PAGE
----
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The Case For The Lifestyle Prepper
December 08, 2012
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 These are the blogs related to the one you are about to read:

Doomsday Preppers are Socially Selfish (posted 11/29)

Doomsday Preppers vs Disaster Preppers (posted 12/2)

Doomsday Preppers: Mea Culpa (posted 12/4)

OK, I get it. Preppers Are Not Selfish. I was wrong.  I apologize.  (posted 12/6)

Merging Preppers with Emergency Management (posted 12/11)

A Short Note From A New Prepper (posted 12/13)

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NOTE: Last week, I wrote a blog about Doomsday Preppers that resulting in an overwhelming number of unfavorable – and ultimately instructive – comments. I apologized and then offered space for preppers to respond.  The first one was from the prepper who’d help me alter my opinions about what I had written.  Here follows another, this one from a prepper with a rural, farming background.

 

Over the past several days I have been watching your series of blogs and reader responses on the subject of prepping.

I am NOT an obsessed prepper. I have no bunker excavated in my backyard and I do not have six months of food stashed away in a shipping container 100 miles from home.

I am NOT a dedicated prepper. I have no training or specialized education that would be suitable for community support during a genuine disaster.

I consider myself a “lifestyle prepper,” for lack of any other definition. I was trained as a child to be ready for unforeseen circumstances simply by living my young life.

I was raised in rural Iowa during the 60s Cold War era.  I remember “Duck and Cover.” I remember fallout shelters and Civil Defense bunkers in public buildings throughout my community.  As a child, living within a 10 mile radius of a nuclear power plant meant annual drills by the community for an emergency evacuation.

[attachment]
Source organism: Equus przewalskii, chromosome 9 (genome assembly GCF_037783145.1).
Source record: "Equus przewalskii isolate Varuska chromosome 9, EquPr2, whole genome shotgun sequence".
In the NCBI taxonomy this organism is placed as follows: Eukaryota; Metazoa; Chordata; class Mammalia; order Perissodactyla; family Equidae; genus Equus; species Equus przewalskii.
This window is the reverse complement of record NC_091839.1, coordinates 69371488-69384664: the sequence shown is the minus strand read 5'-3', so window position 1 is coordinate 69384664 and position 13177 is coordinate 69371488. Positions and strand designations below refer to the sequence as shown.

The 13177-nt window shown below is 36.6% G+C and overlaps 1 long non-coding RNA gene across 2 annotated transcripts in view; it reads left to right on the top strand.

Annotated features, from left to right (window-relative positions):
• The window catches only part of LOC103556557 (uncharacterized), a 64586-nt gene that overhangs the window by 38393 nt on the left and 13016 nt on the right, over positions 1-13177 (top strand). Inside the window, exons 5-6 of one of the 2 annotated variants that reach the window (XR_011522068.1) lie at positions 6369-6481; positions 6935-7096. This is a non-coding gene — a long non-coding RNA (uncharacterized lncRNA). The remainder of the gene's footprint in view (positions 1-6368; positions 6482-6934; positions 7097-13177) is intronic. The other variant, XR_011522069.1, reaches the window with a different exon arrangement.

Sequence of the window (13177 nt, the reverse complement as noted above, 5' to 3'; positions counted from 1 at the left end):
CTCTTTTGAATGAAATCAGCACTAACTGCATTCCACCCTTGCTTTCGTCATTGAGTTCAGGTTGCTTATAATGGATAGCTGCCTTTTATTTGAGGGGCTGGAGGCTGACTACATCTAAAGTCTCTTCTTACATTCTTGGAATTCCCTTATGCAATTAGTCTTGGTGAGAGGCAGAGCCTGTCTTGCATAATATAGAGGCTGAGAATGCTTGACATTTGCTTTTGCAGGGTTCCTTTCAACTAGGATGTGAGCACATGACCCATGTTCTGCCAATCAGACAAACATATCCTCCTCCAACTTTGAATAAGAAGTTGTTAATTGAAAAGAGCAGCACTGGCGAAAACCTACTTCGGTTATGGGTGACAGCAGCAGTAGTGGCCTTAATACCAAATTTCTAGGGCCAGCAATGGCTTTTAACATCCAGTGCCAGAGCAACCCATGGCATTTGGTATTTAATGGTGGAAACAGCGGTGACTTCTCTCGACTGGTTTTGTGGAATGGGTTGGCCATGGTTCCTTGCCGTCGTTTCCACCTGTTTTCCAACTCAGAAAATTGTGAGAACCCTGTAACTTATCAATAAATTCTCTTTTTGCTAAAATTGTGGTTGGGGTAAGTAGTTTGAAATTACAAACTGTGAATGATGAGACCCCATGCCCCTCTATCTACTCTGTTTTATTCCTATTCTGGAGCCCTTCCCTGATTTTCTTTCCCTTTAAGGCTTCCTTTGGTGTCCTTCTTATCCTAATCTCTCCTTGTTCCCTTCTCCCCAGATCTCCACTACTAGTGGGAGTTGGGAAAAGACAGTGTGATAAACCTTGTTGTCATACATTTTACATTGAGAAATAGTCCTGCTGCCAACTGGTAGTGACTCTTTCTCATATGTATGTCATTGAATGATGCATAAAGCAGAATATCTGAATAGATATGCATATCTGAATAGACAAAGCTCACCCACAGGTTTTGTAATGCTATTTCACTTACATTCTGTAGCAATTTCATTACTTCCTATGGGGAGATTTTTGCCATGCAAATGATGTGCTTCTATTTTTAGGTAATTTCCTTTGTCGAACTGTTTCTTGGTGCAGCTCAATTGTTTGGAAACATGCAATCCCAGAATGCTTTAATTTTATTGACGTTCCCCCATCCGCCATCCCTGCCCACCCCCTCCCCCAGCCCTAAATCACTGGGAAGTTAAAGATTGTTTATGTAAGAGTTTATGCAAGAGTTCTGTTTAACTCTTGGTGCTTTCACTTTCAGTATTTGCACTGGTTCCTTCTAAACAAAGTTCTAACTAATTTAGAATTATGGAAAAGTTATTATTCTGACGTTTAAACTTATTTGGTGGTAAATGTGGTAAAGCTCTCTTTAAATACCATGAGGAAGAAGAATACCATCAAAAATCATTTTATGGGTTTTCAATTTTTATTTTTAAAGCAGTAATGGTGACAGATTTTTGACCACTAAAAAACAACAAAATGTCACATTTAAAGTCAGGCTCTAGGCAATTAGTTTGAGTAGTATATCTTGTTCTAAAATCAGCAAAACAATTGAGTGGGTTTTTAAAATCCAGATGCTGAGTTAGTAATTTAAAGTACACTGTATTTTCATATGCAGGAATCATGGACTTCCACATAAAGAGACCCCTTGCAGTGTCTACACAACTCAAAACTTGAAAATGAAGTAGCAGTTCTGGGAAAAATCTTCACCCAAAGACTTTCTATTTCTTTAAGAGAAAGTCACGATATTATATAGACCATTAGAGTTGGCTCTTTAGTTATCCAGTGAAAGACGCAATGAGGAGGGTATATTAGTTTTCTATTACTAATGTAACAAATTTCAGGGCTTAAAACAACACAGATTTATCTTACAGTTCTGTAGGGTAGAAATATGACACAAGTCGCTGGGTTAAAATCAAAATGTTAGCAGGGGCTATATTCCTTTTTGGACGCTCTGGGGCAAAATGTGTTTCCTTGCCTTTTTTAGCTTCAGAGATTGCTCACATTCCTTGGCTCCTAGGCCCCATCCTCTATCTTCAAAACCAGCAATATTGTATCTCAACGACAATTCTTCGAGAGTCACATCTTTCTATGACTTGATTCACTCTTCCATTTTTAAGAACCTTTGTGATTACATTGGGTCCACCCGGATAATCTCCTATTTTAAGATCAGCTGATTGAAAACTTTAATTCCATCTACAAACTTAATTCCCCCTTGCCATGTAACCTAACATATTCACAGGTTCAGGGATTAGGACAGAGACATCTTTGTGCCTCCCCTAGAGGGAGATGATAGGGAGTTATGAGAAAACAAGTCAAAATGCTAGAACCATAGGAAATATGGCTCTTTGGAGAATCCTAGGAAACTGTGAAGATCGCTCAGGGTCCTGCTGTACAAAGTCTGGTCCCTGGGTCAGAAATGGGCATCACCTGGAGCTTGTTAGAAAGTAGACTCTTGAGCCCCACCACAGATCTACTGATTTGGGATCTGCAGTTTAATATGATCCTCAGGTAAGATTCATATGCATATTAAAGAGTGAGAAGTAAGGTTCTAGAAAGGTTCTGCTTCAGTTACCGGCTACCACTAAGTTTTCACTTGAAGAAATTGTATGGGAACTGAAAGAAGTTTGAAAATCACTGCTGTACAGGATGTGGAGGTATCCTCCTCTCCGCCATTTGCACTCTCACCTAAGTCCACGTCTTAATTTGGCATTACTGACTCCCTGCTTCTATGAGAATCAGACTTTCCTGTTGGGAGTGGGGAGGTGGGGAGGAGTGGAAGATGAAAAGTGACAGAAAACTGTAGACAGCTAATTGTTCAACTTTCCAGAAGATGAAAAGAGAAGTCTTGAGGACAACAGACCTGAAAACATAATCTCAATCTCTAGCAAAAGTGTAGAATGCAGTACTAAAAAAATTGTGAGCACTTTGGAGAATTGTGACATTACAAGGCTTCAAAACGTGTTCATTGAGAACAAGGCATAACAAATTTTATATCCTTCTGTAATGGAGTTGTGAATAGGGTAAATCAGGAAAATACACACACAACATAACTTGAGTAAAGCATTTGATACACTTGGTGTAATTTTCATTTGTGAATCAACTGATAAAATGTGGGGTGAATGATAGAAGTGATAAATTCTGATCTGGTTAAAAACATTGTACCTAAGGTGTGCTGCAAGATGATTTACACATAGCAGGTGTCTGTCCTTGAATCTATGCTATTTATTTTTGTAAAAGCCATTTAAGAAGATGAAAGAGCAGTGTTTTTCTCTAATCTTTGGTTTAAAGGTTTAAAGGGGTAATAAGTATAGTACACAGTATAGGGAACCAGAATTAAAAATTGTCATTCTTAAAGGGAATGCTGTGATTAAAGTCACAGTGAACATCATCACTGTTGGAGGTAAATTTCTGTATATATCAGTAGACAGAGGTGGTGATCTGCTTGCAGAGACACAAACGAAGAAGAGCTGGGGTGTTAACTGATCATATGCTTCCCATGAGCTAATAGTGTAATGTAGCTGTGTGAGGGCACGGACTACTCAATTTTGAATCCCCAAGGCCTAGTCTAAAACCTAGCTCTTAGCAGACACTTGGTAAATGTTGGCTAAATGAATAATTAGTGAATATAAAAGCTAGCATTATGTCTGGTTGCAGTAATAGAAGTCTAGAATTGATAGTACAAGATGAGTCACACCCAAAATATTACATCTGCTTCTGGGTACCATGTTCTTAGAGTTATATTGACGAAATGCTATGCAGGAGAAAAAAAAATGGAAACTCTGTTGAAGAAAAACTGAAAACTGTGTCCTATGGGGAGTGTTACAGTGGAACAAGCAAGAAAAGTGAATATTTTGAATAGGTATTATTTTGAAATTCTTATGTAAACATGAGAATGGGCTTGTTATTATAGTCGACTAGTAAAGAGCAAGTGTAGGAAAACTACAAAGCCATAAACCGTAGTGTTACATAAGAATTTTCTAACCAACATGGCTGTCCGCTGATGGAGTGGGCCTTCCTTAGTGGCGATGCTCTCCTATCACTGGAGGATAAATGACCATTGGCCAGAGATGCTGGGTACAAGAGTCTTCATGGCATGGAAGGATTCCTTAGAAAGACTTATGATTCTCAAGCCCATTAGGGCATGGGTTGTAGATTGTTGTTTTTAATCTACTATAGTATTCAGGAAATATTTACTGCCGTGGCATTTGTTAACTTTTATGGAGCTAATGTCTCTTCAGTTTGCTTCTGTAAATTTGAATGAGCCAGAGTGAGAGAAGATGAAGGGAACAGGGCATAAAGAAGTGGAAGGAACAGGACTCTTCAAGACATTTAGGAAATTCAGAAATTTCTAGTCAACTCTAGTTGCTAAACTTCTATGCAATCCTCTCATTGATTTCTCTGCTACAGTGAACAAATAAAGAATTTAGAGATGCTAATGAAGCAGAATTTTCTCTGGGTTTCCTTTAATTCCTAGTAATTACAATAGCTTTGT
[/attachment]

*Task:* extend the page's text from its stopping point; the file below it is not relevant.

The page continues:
I remember the approach of winter meant topping off the fuel oil and bringing in wood. Winter meant doubling the pantry in case you were snowed in. Winter meant preparing a kit for the car to dig yourself out or hunker down and await help. You knew how to thaw snow on the engine of a car and make fire from the spark of two battery cables.

Spring meant preparing for floods and having sandbags at the ready as the rivers always threatened to flood. Spring also meant preparing for tornadoes. To have a prepared corner in the basement with food, water, light, heat, sanitation & a radio was a standing consideration.

After a lifetime of conversation with friends and family who remain in my home state of Iowa as well as friends and family in Minnesota, Wisconsin, Illinois and Nebraska, I am pleased to know the rural lifestyle remains largely unchanged since I left 25 years ago.  For every annual disaster this population endures, they will recover.

A former rural boy, I am now a big city man in my 50s living far and away from my childhood home. I have a pantry stocked with about 6 weeks worth of food which costs less per unit since I buy much in bulk. I do this because it is economical, not because the world is coming to an end . I can  live off the land if necessary, not because I could create a fortress in the woods but because I enjoy camping and have a practical understanding of how to do it.

I do not expect my big city friends and neighbors to comprehend the depth of what it is to survive a disaster in the absence of ever experiencing it. I do not expect my big city friends and neighbors to help in the emergency birth of a child if they have never witnessed the birth of a calf. I would not expect my big city friends and neighbors to even consider draining their home water lines after a city boil water order. In virtually any disaster, lifestyle preppers are the ones the unprepared ask the question "what do I do now.”

The preppers I see on television who make the news are, in my opinion, frightened urbanites scrounging for a sense of security in an unsecure world.  In the absence of life experiences, they are sheltered from the practicalities of life and, as a result, are not capable of considering emergency situations absent a support structure.  They prepare contingencies (big guns against looters, hoard & defend) against what they see as a threat because of their urban living.  In an “end-of-the-world” disaster, the commercial preppers are merely a line of defense for lifestyle preppers who know how to live within nature's circle of life.

Life is a risk in its mere existence. Personally, I just do not understand how people move through life without an awareness of their environments and risks and a plan to overcome adversity.

Brian

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